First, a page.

Fooling Some of the People All of the Time | dhandho.dk
Book Summary of David Einhorn's "Fooling Some of the People All of the Time"

Book Summary

Fooling Some of the People All of the Time: A Long Short Story

April 15, 2018

This post is also available in: Dansk

Abstract

  • In 2002, David Einhorn presents Allied Capital as a short candidate during a conference due to the business’ fraudulent accounting and behavior. It’s the beginning of a 6-year long war between David’s Greenlight Capital and Allied, which involves stealing phone records, the FBI and theft of taxpayers’ money.
  • Greenlight’s investing framework centers on developing theories for mispricings, preserving capital, running a focused/concentrated portfolio as well as measuring themselves on an absolute return basis.
  • If an investment thesis doesn’t pan out, don’t try to justify the holding – exit the position. However, if you know you’re right, hang on and wait for the truth to prevail.

Fooling Some of the People All of the Time is an absolute thrill! The book is a long story of legendary investor David Einhorn’s short position in Allied Capital (hence the title).

A Short Summary of a Long Short Story
In short, David presents Allied Capital, a small business lender, as a short candidate during a conference in 2002. The short thesis is based on multiple factors, but the business’ fraudulent accounting and the spreading of false information appeared to be the main reasons David foresaw the stock’s inevitable downfall. As a result of the speech, David and his firm Greenlight Capital were slandered by Allied’s managent team, who demanded that David be investigated for stock manipulation. The next six years were nothing short of a war between Greenlight Capital and Allied Capital. The story involves obvious neglect from government agencies due to Allied’s political network; stolen phone records ordered by Allied, and FBI’s unwillingness to look into the matter; countless cases of fraudulent behavior; theft of taxpayers’ money; and lots of other head-shaking stories that’ll leave you furious, yes, but at the edge of your seat, too!.

Rather than focusing on the details of Greenlight’s war with Allied, I would rather highlight a few points from the book that’ll help the reader appreciate David’s value investing approach.

Greenlight’s Investing Framework
David explains that “traditional” value investors look at a given security in order to determine whether it’s under or overvalued. A typical investor would run a screen with filtering criteria that are typically associated with ‘cheap’ stocks, i.e. low P/E, P/BV or P/S ratios.

Greenlight Capital is not a “traditional” firm: “We start by asking why a security is likely to be misvalued in the market. Once we have a theory, we analyze the security to determine if it is, in fact, cheap or overvalued. In order to invest, we need to understand why the opportunity exists and believe we have a sizable analytical edge over the person on the other side of the trade.” (p. 14) I could imagine (note, I don’t know) that David would look at a macro event, a political change, some industrial challenges or opportunities that could cause or have caused a ‘disruption’, i.e. a large decline that ensured attractive prices or prospects of a great rise that may cause the stocks to be undervalued. Having established the factors that could bring about mispricings, David would delve into the stock(s) in question to determine if it/they truly is/are undervalued.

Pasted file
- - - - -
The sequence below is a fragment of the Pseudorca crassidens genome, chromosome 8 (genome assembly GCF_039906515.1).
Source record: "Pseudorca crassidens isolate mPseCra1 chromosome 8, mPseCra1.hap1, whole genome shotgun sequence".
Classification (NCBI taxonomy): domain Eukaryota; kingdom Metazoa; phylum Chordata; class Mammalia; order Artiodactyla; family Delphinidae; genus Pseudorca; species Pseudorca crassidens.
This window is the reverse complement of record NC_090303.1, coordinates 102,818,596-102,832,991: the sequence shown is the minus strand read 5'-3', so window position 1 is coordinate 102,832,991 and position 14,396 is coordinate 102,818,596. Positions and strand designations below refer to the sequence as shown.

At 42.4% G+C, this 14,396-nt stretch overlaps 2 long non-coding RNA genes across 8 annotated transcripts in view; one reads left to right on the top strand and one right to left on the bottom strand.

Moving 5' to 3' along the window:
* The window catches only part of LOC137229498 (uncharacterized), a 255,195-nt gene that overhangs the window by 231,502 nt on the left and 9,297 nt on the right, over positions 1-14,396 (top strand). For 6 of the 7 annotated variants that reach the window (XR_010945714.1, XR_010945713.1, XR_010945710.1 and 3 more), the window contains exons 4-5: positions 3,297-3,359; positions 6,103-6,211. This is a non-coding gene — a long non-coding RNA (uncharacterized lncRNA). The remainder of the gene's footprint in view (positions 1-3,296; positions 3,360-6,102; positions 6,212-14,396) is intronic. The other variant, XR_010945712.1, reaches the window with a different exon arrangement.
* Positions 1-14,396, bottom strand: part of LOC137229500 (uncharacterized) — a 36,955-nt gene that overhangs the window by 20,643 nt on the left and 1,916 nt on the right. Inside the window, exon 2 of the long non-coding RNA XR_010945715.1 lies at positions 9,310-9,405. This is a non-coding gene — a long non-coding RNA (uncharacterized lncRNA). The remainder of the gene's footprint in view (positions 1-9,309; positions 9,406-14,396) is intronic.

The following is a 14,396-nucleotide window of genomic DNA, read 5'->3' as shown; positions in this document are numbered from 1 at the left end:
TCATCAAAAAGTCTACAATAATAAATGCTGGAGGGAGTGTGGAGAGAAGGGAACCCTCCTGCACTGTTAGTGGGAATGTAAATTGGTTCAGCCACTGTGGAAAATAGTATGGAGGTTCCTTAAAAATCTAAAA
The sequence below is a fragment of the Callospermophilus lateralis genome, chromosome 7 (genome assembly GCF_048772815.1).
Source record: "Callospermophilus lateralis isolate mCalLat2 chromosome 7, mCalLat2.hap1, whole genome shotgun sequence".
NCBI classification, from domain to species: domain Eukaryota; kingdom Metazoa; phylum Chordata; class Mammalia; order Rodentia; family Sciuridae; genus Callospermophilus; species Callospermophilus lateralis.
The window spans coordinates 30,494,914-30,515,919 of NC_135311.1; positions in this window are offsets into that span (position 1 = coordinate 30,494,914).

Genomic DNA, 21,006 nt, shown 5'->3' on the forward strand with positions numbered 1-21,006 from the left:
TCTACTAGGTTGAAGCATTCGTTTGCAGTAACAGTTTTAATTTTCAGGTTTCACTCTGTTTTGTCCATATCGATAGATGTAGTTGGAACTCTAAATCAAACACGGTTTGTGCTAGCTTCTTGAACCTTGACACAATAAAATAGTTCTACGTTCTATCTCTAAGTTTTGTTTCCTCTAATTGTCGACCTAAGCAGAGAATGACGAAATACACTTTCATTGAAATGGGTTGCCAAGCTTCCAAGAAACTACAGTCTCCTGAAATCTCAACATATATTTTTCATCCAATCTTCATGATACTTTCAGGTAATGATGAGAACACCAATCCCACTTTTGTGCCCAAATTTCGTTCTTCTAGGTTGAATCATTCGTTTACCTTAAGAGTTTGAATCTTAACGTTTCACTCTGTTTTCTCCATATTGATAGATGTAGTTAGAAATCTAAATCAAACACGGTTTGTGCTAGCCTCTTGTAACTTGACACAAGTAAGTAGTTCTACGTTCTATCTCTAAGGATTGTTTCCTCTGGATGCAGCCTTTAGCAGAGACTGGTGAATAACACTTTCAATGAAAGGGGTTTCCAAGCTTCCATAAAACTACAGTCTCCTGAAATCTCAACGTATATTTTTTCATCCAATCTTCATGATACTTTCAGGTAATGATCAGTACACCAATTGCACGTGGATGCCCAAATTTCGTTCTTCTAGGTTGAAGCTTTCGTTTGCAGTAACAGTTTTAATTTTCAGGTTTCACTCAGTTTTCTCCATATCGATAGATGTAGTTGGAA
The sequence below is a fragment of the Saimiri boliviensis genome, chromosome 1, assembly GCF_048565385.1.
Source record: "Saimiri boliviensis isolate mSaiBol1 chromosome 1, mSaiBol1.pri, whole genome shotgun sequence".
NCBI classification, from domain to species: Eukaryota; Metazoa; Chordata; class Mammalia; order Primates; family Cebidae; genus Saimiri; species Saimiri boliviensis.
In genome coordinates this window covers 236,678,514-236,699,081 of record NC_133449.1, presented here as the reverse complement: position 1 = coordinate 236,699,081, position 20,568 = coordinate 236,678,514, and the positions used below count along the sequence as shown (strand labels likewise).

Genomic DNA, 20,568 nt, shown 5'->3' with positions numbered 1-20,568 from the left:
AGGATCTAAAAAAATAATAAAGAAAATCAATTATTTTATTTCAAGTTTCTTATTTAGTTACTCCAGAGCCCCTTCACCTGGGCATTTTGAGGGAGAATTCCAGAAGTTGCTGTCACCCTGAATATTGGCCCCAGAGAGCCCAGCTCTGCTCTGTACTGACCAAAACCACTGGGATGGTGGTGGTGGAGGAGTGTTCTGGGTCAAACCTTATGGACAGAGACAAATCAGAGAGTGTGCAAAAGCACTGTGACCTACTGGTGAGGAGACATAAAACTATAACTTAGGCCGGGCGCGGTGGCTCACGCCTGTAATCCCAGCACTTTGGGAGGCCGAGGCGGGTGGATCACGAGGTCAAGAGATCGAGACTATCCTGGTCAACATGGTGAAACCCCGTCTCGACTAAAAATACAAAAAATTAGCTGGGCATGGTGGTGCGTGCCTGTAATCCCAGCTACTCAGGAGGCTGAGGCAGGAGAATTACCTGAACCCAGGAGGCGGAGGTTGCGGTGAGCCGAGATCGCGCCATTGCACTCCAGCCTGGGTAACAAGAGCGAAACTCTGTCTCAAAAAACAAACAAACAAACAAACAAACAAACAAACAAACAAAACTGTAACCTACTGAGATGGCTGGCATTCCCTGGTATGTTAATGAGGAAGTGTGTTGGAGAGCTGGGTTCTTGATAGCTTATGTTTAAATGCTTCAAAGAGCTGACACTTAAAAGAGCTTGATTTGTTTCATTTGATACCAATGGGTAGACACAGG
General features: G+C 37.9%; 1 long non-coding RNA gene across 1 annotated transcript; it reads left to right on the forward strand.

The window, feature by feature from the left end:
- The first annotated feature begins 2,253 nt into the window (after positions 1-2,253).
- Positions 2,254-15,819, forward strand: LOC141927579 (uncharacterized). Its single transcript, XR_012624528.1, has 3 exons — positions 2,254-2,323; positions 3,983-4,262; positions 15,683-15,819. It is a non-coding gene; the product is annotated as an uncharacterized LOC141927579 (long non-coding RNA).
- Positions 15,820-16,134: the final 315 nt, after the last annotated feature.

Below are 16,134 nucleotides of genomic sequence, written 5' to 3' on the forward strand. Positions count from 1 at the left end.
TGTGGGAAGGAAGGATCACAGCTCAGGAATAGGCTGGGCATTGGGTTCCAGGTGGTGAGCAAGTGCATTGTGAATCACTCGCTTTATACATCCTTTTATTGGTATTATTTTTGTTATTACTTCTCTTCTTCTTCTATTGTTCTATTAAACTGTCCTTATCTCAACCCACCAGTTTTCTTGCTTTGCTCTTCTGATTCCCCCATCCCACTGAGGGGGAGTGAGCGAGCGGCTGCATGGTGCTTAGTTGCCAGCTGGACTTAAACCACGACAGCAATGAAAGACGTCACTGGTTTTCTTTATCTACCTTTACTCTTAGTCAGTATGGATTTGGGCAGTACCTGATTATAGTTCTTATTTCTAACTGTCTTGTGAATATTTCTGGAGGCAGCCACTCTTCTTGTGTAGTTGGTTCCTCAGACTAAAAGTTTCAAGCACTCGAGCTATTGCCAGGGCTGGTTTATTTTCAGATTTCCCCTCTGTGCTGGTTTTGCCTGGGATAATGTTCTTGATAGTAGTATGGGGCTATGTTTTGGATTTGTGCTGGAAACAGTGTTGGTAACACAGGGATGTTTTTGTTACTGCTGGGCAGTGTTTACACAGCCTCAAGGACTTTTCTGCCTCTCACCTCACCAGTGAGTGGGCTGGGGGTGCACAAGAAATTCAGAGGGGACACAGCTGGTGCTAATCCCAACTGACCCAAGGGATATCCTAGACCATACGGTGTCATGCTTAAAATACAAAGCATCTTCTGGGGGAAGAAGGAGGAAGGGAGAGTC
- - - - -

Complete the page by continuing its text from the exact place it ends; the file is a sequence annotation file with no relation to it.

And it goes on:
Speaking of mispricings, David desires really mispriced bargains (as do we all, right?): “Our goal is to make money, or at least to preserve capital, on every investment. This means securities should be sufficiently mispriced, so that if we are right, we will do well, but if we are mostly wrong, we will roughly break even.” (p. 16) This quote illustrates many classic value investing principles: never loose money, have the patience to strike only when a substantial margin of safety is offered, bet big when you find a mispriced asset and don’t be afraid to run a focused/concentrated portfolio.

Speaking of value investing classics, another cornerstone of Greenlight’s investing framework is an absolute return mindset: “In assessing an investment opportunity, a relative-return investor asks, “Will this investment outperform my benchmark?” In contrast, an absolute-return investor asks, “Does the reward of this investment outweigh the risk?” (p. 17) Again, I might be reading into David’s words, but I believe Greenlight doesn’t feel pressured to outperform the S&P500; if there simply isn’t any attractive ideas, they’ll wait for the “fat pitch”, since the reward has to outweigh the risk.

About Being Right and Wrong
In length of the discussion I presented in last week’s book summary of Market Wizards, David has too learned not to let pride keep him invested in a position. Namely, if his investment thesis doesn’t pan out, he doesn’t become stubborn: “[We] avoid “evolving hypotheses.” If our investment rationale proves false, we exit the position rather than create a new justification to hold.” (p. 17)

Conversely, one should have conviction in one’s ideas. If you know you’re right, as David did with Allied Capital, you should hold on as the truth will prevail: “Fraud can persists for a long time, and investors, analysts, and the SEC miss things. But, sooner or later, the truth wins. If you know you are right, all you need is patience, persistence, and discipline to stay the course.” (p. 42)

Besides these insights into David’s investing approach and a first-row seat to a full-out business war, you’ll witness world-class research. The depth of David’s analysis into Allied is mind-blowing. Though the book is a story, it’s a very educational one at that.

This post is also available in: Dansk

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